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Re: Thermostat show AUX HEAT
It means you have a heat pump and the primary system is not working properly or it cant keep up so it turns on aux heat if it is could i suggest putting it on emergency heat and that should heat your house until you can have a sevice man check it out as heatpumps can be complicated
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Emergency heat is the setting that shows that your heat strips are activated. Sometimes people do not wire up the heat strips at all as the use a great deal more power than the normal heat pump uses. The problem is that a heat pump comes to a point where it is not efficient at about 28 degrees and this is where you need the heat strips or if you want to heat the house quickly which a heat pump will not do. Heat strips are located in the ductwork and act like a space heater. A H/A tech is probably needed to check this stuff out for you.
Your original wiring configuration seems to indicate that you have an air conditioner (not heat pump) and either a gas or electric furnace. If this is the case you may need a different thermostat for your application.
Sounds like it could be a effiency function to warn you that the heat elements are on. Check your thermostat manual and see if you can turn this feature off. If this is not a feature then the thermostat may be wired wrong or something in the circuit may be trying to short out.
Sorry, neither of these answers are completely correct.
You have a heat pump (or the wrong thermostat). Let's assume you have a heat pump.
In air conditioning mode, it works like every air conditioner you have ever had, but...
In heat mode, it reverses its operation. Have you ever felt the air coming out of the outdoor unit of your A/C unit? It's hot, isn't it. And the air coming out of the indoor unit (out of the registers) is cold. Now for a heat pump to produce heat it simply runs the air conditioner in reverse and the heat comes out in the house and the cold is released outside. Neat, huh!
Here's the problem with heat pumps...when it is really cold outside the heat pump can't produce enough heat to heat your home. So it has an additional heat source called "Auxiliary Heat". This heat comes on automatically when the house doesn't get warm enough. The source of this heat is based on the region of the country you are in. North/Northeast generally have oil heat, other regions have gas, and still others have to use electricity to heat. In Texas, we usually use electricity as the supplementary heat on heat pumps. VERY EXPENSIVE!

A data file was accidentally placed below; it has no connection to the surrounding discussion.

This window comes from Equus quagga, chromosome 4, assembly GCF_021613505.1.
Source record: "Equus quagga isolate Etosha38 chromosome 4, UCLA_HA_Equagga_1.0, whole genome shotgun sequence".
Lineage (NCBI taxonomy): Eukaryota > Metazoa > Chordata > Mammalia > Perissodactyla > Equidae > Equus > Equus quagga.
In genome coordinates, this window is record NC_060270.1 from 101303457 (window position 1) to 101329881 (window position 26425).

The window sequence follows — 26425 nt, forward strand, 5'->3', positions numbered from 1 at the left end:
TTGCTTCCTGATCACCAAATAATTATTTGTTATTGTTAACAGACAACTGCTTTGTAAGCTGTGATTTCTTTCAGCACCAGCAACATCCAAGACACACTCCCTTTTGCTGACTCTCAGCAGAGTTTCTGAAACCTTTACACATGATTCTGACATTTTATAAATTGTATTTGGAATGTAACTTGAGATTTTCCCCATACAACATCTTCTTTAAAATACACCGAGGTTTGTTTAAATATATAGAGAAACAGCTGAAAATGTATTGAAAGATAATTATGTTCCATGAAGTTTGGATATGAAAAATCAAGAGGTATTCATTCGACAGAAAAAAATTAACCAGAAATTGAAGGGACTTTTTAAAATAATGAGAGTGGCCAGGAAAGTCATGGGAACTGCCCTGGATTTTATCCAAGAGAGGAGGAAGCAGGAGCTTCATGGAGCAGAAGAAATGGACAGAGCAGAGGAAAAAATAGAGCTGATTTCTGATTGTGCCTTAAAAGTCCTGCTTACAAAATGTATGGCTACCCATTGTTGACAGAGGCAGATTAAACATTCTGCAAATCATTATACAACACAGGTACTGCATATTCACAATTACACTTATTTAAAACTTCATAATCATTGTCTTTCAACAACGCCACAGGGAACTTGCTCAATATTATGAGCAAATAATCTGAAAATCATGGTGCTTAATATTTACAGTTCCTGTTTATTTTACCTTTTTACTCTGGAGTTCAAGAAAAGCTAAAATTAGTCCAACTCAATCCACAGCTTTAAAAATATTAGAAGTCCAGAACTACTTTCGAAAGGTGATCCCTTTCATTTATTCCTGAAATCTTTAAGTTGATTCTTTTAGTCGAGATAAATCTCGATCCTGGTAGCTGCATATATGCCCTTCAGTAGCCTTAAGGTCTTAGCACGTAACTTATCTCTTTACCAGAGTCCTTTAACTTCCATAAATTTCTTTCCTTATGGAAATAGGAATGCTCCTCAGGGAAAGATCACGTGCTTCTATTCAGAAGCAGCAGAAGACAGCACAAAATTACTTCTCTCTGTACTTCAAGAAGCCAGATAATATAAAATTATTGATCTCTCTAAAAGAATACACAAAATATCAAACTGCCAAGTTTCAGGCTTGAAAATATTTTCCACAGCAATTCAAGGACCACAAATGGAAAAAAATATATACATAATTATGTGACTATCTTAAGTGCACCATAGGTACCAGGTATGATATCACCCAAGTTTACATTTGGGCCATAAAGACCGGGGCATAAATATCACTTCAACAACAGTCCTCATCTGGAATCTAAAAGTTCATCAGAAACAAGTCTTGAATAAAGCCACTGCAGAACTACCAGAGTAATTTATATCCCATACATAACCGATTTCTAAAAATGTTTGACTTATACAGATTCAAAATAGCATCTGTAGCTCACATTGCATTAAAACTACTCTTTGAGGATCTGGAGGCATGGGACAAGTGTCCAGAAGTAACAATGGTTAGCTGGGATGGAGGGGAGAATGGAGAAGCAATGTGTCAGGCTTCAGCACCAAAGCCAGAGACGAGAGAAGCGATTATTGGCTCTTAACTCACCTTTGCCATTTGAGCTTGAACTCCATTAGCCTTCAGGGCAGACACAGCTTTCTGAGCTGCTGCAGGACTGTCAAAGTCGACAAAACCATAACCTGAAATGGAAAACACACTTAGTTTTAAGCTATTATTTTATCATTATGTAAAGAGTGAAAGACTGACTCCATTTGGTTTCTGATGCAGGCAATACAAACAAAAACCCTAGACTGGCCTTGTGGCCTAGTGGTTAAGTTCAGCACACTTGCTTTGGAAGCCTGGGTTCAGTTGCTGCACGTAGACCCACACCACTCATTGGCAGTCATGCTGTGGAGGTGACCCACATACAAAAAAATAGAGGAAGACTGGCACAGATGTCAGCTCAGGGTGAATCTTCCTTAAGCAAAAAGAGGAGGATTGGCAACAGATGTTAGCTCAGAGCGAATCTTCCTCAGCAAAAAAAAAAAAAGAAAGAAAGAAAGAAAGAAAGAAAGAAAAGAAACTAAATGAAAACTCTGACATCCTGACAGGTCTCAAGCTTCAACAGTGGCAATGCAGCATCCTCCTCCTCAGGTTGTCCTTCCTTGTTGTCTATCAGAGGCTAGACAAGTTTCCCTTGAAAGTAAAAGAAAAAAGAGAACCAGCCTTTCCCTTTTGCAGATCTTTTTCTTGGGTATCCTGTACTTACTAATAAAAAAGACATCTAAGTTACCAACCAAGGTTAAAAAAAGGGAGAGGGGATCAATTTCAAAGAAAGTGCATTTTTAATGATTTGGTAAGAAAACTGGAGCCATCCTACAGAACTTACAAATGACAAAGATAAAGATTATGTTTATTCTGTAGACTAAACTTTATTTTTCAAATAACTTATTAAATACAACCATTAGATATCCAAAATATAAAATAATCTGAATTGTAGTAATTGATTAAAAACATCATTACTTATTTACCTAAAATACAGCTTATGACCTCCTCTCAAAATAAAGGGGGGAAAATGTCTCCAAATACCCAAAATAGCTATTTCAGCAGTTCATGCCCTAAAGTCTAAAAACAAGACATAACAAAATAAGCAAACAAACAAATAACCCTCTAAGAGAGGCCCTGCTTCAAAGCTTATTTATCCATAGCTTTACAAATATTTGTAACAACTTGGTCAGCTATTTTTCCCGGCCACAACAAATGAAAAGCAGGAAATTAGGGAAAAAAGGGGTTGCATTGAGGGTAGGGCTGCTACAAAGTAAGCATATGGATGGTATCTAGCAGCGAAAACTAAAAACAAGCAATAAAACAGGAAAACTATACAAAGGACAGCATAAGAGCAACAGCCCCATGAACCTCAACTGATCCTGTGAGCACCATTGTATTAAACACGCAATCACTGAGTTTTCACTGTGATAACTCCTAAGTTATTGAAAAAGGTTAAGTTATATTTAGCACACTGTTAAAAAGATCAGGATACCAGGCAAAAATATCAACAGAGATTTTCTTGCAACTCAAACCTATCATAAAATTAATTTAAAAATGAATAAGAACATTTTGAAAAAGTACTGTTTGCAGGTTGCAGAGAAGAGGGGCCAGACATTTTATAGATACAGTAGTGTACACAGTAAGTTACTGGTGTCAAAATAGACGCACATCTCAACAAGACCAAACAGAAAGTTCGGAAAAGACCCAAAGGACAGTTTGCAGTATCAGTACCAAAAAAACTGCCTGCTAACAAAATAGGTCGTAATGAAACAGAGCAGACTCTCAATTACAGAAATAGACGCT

Now the "Emergency Heat"...this is exactly as stated in Solution #2. This is manually turned on by YOU at the thermostat when your heat pump fails. This turns on the auxilliary heaters and turns off the heat pump (remember, the reverse air conditioner). Again, this can be quite expensive to run if your heat source uses electricity! Gas and oil may be cheaper. The emergency heat is only designed (normally) to keep the house livable (not comfortable) until the Heating Tech can get out to you and fix your heat pump.
Something else you should know. It is normal for a heat pump's outdoor coil to frost up during heating mode. It will detect this and go into DEFROST mode and melt the frost off the coil. While it is doing this, it will turn on the auxilliary heater to keep the air blowing in the house at a reasonable "warm" temperature, but it will not be as hot as normal. In fact, heat pumps produce a lower temperature heat than traditional heaters. So the air may feel cooler during heating than you are use to anyway. This is normal and is not a sign of a problem.
So what do you do: Set your thermostat to the temperature you want and set the controls for HEAT/COOL and FAN-AUTO/ON and leave the EMERG HEAT off unless your heat pump breaks.
As always, keep your filters clean and your outdoor unit's coils clean and free of debris.
All aux. heat comes on when the thermostat calls for more than 2 degrees of the ambient temperature. Once the 2 degree gap is closed, aux. heat drops out of the circuit.
Some installers wire the thermostat to activate aux. heat every time heat is called for.In this wiring configuration the aux. heat stays on.
You most likely have a heat pump, the aux heat (usually electric) comes on anytime the room temperature is 4 degrees below the thermostat setting. Does the buzz go off when the aux heat lite goes out? If the aux heat does not shut off then the primary heater (heat pump) is not putting out enough heat to satisfy the thermostat. I need a little more info. Do you have a heat pump? Is it working?